It's been a quiet first month and a half at White Hart Lane during the 2012 summer transfer window. Despite the promise of signing fresh faces to push for next season's surge-and-collapse, remarkably little has happened in the Tottenham camp.
Tottenham's top target, Jan Vertonghen—who has openly admitted his desire to play for Spurs—has yet to be signed. A new offer was penned for French forward Loic Remy, but he said earlier this summer that he would only play at White Hart Lane under Harry Redknapp (more on that in a bit).
Meanwhile, on-loan hero Emmanuel Adebayor has remained hopeful for a permanent stay at Tottenham, though it seems unlikely. And apparently, Tottenham are interested in West Brom's Jonas Olsson, too. Yet, none of these players are on the roster.
That's a lot of talk with little walk.
What's far more concerning, though, is that two of Tottenham's biggest stars have hinted at moves away from White Hart Lane. Gareth Bale recently took a vacation to ponder the possibility of a Redknapp-less Spurs and Luka Modric is set to rekindle his "I want a bigger paycheck...I mean, Champion's League football" campaign.
Niko Kranjcar, aka Luka Modric's ideal replacement, is gone. Vedran Corluka, the third and final member of Tottenham's Croatian trio, wants out too. Tottenham also look set to fend off interest in Rafael van der Vaart by Schalke (fortunately, the Dutchman has said he would like to remain at Spurs).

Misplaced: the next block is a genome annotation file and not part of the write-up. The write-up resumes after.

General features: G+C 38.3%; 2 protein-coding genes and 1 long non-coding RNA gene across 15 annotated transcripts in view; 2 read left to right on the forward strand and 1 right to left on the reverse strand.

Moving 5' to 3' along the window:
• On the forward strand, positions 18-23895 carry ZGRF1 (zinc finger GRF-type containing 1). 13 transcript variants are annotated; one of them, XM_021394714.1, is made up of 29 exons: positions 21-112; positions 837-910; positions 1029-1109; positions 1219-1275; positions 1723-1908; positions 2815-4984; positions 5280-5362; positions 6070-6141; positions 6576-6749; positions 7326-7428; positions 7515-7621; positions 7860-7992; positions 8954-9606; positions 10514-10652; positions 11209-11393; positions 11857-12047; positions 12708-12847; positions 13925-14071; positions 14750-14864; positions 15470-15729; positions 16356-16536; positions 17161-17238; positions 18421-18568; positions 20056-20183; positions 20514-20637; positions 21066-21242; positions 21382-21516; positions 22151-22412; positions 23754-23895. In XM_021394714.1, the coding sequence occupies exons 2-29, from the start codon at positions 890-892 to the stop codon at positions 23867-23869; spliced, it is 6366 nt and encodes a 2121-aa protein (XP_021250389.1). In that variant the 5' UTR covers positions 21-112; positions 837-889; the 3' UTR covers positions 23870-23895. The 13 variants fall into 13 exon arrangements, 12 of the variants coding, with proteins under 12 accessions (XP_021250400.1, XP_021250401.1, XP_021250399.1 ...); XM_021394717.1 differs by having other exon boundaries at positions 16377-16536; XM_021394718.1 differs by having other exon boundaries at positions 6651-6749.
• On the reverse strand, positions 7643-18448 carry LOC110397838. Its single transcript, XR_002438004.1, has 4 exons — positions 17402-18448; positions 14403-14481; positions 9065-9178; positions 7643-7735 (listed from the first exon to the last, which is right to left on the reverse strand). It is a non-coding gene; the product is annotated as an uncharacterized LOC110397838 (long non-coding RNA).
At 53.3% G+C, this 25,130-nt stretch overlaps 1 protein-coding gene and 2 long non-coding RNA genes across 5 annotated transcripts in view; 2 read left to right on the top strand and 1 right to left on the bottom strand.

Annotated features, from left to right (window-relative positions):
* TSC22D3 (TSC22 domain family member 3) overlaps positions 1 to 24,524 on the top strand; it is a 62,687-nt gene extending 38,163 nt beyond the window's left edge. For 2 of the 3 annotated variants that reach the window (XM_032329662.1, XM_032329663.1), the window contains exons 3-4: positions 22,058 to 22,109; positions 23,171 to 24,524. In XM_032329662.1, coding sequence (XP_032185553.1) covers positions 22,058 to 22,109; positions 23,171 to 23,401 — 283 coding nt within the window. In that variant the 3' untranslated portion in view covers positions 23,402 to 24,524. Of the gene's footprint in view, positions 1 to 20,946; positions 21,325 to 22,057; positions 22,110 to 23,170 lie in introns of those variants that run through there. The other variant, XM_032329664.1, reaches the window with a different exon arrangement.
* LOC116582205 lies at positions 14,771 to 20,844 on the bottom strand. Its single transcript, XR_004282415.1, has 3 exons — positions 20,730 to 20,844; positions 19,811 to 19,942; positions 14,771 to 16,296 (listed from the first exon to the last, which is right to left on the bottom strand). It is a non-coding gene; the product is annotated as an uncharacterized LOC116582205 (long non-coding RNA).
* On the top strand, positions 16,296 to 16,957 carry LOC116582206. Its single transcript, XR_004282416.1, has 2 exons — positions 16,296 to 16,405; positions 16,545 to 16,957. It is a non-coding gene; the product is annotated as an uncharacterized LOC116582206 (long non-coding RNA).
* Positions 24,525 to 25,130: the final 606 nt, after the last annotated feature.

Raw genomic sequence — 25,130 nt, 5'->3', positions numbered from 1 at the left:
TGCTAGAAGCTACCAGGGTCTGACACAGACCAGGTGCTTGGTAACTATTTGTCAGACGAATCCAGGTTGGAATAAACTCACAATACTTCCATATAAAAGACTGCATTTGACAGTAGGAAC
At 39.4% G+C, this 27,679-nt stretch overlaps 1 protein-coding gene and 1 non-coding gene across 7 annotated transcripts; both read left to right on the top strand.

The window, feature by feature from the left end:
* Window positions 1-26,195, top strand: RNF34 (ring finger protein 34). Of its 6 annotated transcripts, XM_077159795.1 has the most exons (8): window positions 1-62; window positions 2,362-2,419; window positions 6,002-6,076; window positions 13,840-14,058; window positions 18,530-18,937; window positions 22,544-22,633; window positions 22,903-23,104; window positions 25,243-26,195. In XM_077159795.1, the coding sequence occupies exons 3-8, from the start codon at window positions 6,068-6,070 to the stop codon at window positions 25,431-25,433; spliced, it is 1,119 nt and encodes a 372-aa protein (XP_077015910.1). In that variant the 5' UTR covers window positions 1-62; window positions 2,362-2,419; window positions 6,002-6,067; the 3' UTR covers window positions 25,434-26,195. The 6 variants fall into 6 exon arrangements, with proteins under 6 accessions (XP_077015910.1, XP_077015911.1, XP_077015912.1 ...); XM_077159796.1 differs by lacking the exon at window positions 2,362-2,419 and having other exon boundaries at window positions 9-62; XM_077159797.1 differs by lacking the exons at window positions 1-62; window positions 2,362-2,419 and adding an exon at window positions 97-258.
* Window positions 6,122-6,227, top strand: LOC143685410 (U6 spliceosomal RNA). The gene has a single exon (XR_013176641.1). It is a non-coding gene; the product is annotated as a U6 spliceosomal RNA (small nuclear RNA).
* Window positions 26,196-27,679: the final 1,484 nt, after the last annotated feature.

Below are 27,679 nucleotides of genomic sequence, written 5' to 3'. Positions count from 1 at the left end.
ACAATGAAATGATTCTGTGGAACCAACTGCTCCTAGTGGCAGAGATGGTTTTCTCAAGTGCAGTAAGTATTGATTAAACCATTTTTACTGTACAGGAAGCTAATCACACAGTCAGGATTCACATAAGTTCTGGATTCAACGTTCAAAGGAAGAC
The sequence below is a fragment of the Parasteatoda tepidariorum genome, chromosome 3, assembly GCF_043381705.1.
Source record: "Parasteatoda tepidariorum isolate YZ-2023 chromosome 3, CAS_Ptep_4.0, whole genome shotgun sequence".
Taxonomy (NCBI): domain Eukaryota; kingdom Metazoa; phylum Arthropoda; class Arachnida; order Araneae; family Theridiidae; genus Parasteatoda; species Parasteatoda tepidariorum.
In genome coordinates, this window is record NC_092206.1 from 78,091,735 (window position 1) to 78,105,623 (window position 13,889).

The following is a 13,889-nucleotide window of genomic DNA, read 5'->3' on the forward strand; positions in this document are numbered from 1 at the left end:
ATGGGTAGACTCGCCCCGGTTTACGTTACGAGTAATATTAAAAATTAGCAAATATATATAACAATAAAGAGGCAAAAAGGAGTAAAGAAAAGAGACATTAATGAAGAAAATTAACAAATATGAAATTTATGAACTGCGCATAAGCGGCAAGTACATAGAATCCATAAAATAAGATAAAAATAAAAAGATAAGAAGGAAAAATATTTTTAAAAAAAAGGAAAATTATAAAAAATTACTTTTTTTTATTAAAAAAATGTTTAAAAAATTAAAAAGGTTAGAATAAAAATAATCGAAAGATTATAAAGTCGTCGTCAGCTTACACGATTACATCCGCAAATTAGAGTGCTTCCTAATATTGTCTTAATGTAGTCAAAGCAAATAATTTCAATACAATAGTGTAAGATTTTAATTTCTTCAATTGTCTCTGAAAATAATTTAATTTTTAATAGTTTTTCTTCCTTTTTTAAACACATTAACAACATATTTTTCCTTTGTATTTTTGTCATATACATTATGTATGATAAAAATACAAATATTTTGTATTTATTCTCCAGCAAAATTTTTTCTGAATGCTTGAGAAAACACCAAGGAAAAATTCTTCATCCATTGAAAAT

But the biggest bombshell to hit White Hart Lane is this: Redknapp's done.
And not by his choice either. He hired Paul Stretford, agent of England superstar Wayne Rooney, to negotiate a new contract—you know, the same one he was offered in February before his affair with England. He even tried to play nice in the media, insisting it was Tottenham's choice and he'd be fine with whatever decision they made.
Well, Levy's made the decision and it's the boot.
And though he's done a lot of good for the club (i.e. given it the best stretch of success in decades), I have to agree with the decision. For all the good times he brought the club, his true colors showed when Capello vacated the England hot seat; at the drop of a hat, Redknapp all but abandoned his duties as manager.
A 10-point lead should be unassailable, even given a hiccup here and there. But Tottenham didn't hiccup so much as vomit away their first-half success. And what was his response?
Add to that the fact that he wanted to go after yet another aged veteran with the best of his career behind him and I have to think that Redknapp and his "jammin' to the oldies" approach to the transfer market has no place in Tottenham's ambitions.
Seriously, what are we going to do with Louis Saha, William Gallas and Ryan Nelsen all taking paychecks?
As a passionate Tottenham fan, I am very grateful for the success he has brought to the club. The 2010/2011 Champions League campaign was incredible and the first half of last season was a masterpiece. And in time, I may have to look back on Redknapp's three-year spell as Tottenham's peak (though I certainly hope not).
But as of now, I cannot forgive him for leaving when we needed him most. So good luck (and good riddance), Harry Redknapp.
And to Daniel Levy: I hope you know what you're doing.